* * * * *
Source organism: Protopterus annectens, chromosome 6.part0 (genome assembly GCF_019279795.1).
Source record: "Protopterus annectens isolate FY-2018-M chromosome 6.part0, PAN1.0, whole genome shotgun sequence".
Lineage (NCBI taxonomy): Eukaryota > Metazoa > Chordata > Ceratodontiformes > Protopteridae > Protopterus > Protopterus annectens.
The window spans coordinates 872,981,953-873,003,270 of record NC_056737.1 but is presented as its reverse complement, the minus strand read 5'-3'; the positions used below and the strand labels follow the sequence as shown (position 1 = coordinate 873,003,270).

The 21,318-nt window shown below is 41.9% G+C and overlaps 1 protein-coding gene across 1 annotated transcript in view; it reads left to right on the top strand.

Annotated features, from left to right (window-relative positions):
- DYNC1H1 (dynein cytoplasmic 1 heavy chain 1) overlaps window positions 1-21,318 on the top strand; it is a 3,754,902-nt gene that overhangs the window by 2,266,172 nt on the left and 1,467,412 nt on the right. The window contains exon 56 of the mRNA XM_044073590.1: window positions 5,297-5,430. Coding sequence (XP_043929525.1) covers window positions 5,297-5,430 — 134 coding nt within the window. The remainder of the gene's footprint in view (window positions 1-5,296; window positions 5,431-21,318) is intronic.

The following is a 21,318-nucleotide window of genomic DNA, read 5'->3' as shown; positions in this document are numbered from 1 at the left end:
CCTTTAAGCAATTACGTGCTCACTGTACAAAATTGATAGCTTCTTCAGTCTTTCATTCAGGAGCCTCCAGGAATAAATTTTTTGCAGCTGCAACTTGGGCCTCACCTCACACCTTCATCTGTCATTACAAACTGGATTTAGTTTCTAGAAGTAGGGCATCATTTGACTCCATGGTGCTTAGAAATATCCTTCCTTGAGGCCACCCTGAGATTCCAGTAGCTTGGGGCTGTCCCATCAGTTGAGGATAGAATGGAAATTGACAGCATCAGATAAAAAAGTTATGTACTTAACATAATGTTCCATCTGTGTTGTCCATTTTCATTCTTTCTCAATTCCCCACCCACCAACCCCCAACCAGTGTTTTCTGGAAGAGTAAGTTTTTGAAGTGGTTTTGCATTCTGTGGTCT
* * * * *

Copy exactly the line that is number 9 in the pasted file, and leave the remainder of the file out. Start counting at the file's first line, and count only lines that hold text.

CCTTTAAGCAATTACGTGCTCACTGTACAAAATTGATAGCTTCTTCAGTCTTTCATTCAGGAGCCTCCAGGAATAAATTTTTTGCAGCTGCAACTTGGGCCTCACCTCACACCTTCATCTGTCATTACAAACTGGATTTAGTTTCTAGAAGTAGGGCATCATTTGACTCCATGGTGCTTAGAAATATCCTTCCTTGAGGCCACCCTGAGATTCCAGTAGCTTGGGGCTGTCCCATCAGTTGAGGATAGAATGGAAATTGACAGCATCAGATAAAAAAGTTATGTACTTAACATAATGTTCCATCTGTGTTGTCCATTTTCATTCTTTCTCAATTCCCCACCCACCAACCCCCAACCAGTGTTTTCTGGAAGAGTAAGTTTTTGAAGTGGTTTTGCATTCTGTGGTCT